William Leonard

Hi, my name is William Leonard, and welcome back to the Atlanta Startup Podcast. In this week’s episode, I’m grateful to be joined by Akshita Iyer, CEO, and Founder of Ome. Ome is building the next generation of smart interactive cooking appliances. Akshita, a University of Duke graduate is seeking to reinvent how we think about kitchen safety and functionality. In this episode, Akshita will dive into the experiences which led her to start her time on Shark Tank, why she turned down an $800,000 investment offer, her thoughts on crowdfunding, and why she’s chosen to make Atlanta Ome’s headquarters. I’m excited for this episode. So let’s dive right in. Before we dive into today’s episode with Akshita, I want to talk a little bit more about some of the happenings for the Valor team over the next couple of weeks. Last week we had the 15th edition of Startup Runway and it was amazing. Shout out to our winners, Cardii.io and Switch. Applications for the next showcase are now open. So, if you’re a Pre-Seed Underrepresented Founder in the Southern US and have raised less than $200,000, please feel free to apply at startuprunway.org. Next week, I will be in Tulsa, Oklahoma, attending the Tinto Capital Demo Day. So if you’ll be there, feel free to send me a DM on Twitter or LinkedIn. And also, next week be sure to catch Valor General Partner Robin Bienfait at the Dell for Startups Atlanta Pitch Competition taking place at Atlanta Tech Village on the 25th. Hopefully, we’ll see you there. Now let’s dive into today’s episode with Akshita. Akshita, nice to see you today. How are you doing?

Akshita Iyer

I’m pretty good. It’s nice to do some of these things virtually but I’m really excited to be able to share our story, especially because we just officially moved our headquarters to Atlanta.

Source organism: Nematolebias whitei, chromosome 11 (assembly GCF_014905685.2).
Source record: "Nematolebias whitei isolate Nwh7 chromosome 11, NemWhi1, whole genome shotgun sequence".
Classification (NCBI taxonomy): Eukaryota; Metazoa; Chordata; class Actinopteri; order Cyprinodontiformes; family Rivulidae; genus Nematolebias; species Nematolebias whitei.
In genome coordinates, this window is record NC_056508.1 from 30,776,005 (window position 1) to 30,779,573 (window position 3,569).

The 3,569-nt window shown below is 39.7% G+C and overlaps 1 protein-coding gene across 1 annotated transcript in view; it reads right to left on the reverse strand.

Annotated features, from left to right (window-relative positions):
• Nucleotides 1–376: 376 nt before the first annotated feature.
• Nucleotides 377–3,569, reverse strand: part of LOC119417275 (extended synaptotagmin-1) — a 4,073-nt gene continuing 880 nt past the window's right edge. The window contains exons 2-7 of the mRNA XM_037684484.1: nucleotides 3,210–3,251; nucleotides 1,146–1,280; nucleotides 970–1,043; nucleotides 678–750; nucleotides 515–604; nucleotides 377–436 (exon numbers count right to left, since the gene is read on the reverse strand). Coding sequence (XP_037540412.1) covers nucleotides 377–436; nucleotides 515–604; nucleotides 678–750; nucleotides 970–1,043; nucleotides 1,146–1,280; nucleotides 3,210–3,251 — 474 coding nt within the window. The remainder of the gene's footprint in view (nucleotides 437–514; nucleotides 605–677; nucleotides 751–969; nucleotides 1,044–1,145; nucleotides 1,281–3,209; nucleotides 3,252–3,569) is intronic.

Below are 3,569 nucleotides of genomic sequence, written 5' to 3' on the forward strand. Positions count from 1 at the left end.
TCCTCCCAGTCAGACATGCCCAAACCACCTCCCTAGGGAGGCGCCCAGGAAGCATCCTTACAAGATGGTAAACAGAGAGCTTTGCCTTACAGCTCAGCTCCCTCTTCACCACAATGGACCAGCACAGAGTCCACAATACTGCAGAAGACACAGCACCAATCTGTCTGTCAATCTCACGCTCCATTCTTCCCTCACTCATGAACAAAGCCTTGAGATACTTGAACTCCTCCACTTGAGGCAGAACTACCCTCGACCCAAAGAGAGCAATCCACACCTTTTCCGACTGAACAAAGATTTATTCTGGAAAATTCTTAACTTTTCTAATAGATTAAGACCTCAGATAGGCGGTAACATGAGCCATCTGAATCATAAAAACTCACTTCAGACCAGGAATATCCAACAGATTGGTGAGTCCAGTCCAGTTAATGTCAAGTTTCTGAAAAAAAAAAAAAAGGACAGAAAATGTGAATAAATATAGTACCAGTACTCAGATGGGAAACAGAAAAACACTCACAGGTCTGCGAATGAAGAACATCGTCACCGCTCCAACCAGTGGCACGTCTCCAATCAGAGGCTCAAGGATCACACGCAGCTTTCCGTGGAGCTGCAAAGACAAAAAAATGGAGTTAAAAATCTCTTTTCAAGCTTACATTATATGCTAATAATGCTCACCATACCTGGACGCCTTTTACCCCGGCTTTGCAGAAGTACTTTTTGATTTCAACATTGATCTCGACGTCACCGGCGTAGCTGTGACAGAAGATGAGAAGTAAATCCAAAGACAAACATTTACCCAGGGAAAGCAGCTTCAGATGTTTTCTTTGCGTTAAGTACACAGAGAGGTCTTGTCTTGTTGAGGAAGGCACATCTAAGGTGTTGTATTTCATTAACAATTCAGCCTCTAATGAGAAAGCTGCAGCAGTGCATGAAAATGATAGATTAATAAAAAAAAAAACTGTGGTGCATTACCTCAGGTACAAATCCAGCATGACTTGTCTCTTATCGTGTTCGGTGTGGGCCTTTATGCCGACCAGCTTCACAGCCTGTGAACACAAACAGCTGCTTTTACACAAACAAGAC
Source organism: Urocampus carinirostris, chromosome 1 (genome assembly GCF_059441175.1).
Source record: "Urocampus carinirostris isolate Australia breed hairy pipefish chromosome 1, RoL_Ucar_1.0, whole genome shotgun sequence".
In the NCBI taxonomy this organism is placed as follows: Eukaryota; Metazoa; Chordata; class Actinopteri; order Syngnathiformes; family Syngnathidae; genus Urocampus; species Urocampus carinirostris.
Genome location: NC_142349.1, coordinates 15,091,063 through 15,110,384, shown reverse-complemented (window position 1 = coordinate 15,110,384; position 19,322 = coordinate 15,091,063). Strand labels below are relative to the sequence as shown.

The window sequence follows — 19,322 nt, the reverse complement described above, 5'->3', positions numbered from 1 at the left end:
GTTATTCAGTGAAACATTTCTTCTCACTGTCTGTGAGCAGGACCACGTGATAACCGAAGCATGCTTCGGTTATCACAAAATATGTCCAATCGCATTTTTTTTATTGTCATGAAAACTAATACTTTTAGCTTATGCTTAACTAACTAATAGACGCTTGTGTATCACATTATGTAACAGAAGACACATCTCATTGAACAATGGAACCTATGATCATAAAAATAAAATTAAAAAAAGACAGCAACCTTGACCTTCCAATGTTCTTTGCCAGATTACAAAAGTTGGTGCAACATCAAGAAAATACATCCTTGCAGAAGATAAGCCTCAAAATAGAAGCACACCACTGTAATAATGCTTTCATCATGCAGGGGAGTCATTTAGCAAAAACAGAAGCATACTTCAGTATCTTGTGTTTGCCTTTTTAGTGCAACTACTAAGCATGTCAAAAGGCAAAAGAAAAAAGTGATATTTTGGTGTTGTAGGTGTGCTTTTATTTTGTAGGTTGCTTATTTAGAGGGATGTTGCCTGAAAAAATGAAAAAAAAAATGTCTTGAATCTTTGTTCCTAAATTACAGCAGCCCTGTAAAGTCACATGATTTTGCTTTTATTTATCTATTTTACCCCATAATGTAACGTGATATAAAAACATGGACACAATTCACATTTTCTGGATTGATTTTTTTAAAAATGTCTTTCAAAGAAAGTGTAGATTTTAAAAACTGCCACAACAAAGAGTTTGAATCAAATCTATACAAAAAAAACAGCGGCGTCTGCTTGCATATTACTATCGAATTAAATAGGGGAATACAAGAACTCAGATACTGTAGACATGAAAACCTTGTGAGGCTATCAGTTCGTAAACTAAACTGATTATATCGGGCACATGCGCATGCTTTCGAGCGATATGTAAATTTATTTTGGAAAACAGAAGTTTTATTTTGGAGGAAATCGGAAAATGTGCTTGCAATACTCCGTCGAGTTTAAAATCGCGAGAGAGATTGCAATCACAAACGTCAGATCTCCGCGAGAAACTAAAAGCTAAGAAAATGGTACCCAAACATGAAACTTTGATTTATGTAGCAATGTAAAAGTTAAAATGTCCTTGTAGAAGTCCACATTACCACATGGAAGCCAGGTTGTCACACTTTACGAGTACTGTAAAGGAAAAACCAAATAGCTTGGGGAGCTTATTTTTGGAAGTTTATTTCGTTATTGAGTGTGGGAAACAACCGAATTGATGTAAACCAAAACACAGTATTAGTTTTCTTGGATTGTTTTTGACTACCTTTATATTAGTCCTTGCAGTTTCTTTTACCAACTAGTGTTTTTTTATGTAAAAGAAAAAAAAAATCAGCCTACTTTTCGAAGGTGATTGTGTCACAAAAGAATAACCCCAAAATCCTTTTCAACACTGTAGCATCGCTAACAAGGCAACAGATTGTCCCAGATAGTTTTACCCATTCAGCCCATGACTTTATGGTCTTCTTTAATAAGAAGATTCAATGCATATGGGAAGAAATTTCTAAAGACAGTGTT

William Leonard

Awesome. Well, welcome to the beautiful city of Atlanta. Excited to talk more about what you and the team are building, accomplishing, and solving over at Ome.  Let’s kick it off here. I would love to have you tell our listeners more about Ome, what are you all practically building here now in Atlanta?

Akshita Iyer

I think what’s important about what we’re building at Ome is that it comes from a very personal story. I went to Duke, graduated with a degree in neuroscience, and expected to become a doctor but took a couple of gap years and actually, in that time, was watching a lot of Shark Tank and got very inspired by all of these people who didn’t have the traditional technical engineering or business backgrounds building solutions for their own problems. It was in that frame of mind when my own mom actually left the stove on one too many times in my house and started a kitchen fire. For many families, that kitchen has always been the center of our home. It’s where all my memories are growing up as a kid but when this happened, it was a real shock for my parents, especially since they really stopped cooking and it was really disheartening because we were early adopters of all of the early smart home products like the NEST, Ring, and the door locks. I knew that there had to be a way to bring the same kind of automation, safety, and peace of mind to the kitchen without needing to build a new appliance. That’s really the only thing I saw that was happening and what became apparent was that appliance manufacturers are not tech companies either. I decided to do something about it. We built actually, the first retrofit system that can turn any existing gas or electric range into a smart appliance in minutes. The way we do that is through this very simple device which is basically a smart knob that’s completely DIY to install. You take your existing stove knob off, you put this on, you use your stove like you do every day, you push, and you turn. The difference is that our devices are Wi-Fi connected and it’s got a built-in motor so we can actually control your appliance based on this scenario. We have features like an Automatic Shutoff which is designed to prevent the number one cause of house fires and unattended cooking. But then even more than that, with your voice assistant like Alexa, you can remotely monitor, access, and control your appliance from anywhere at any time. Cooking timers set your own recipes, and remotely control your burners all with the ultimate goal of allowing you to cook safely at home but not have to spend 30 to 45 minutes in front of your stove to do it. That’s really what our mission at Ome is to leverage the technology that we have to build a better kitchen. We’re doing it in a way that is very different from the way that others have done it in the past.